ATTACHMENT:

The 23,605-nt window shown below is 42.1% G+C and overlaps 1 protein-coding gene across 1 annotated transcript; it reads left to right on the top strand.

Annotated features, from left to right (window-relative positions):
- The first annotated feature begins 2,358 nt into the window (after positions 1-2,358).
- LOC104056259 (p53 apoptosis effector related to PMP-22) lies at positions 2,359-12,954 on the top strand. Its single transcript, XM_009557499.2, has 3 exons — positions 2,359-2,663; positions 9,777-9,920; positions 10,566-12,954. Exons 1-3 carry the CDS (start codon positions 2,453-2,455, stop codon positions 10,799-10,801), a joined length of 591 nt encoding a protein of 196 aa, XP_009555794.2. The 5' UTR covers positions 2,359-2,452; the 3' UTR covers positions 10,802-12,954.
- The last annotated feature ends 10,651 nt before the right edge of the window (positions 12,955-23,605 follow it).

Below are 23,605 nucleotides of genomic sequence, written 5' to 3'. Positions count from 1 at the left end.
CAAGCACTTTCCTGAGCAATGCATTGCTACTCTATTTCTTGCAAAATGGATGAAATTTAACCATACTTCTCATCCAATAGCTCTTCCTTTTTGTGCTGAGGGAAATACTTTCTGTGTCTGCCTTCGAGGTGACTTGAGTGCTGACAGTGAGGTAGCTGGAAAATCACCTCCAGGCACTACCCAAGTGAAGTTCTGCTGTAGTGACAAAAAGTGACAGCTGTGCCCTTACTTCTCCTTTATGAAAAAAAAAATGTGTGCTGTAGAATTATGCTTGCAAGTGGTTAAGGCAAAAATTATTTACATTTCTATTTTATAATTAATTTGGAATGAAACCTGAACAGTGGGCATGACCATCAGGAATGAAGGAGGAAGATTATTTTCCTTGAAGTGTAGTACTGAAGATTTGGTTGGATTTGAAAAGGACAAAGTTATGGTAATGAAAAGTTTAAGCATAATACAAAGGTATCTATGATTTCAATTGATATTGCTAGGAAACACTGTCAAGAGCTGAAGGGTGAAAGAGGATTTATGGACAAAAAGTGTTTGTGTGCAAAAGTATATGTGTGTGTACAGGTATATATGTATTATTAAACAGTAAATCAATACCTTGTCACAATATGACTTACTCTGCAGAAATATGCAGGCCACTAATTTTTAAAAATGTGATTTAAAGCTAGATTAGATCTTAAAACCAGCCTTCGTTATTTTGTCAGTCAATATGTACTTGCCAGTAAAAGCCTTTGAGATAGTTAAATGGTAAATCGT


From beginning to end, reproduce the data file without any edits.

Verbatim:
The 23,605-nt window shown below is 42.1% G+C and overlaps 1 protein-coding gene across 1 annotated transcript; it reads left to right on the top strand.

Annotated features, from left to right (window-relative positions):
- The first annotated feature begins 2,358 nt into the window (after positions 1-2,358).
- LOC104056259 (p53 apoptosis effector related to PMP-22) lies at positions 2,359-12,954 on the top strand. Its single transcript, XM_009557499.2, has 3 exons — positions 2,359-2,663; positions 9,777-9,920; positions 10,566-12,954. Exons 1-3 carry the CDS (start codon positions 2,453-2,455, stop codon positions 10,799-10,801), a joined length of 591 nt encoding a protein of 196 aa, XP_009555794.2. The 5' UTR covers positions 2,359-2,452; the 3' UTR covers positions 10,802-12,954.
- The last annotated feature ends 10,651 nt before the right edge of the window (positions 12,955-23,605 follow it).

Below are 23,605 nucleotides of genomic sequence, written 5' to 3'. Positions count from 1 at the left end.
CAAGCACTTTCCTGAGCAATGCATTGCTACTCTATTTCTTGCAAAATGGATGAAATTTAACCATACTTCTCATCCAATAGCTCTTCCTTTTTGTGCTGAGGGAAATACTTTCTGTGTCTGCCTTCGAGGTGACTTGAGTGCTGACAGTGAGGTAGCTGGAAAATCACCTCCAGGCACTACCCAAGTGAAGTTCTGCTGTAGTGACAAAAAGTGACAGCTGTGCCCTTACTTCTCCTTTATGAAAAAAAAAATGTGTGCTGTAGAATTATGCTTGCAAGTGGTTAAGGCAAAAATTATTTACATTTCTATTTTATAATTAATTTGGAATGAAACCTGAACAGTGGGCATGACCATCAGGAATGAAGGAGGAAGATTATTTTCCTTGAAGTGTAGTACTGAAGATTTGGTTGGATTTGAAAAGGACAAAGTTATGGTAATGAAAAGTTTAAGCATAATACAAAGGTATCTATGATTTCAATTGATATTGCTAGGAAACACTGTCAAGAGCTGAAGGGTGAAAGAGGATTTATGGACAAAAAGTGTTTGTGTGCAAAAGTATATGTGTGTGTACAGGTATATATGTATTATTAAACAGTAAATCAATACCTTGTCACAATATGACTTACTCTGCAGAAATATGCAGGCCACTAATTTTTAAAAATGTGATTTAAAGCTAGATTAGATCTTAAAACCAGCCTTCGTTATTTTGTCAGTCAATATGTACTTGCCAGTAAAAGCCTTTGAGATAGTTAAATGGTAAATCGT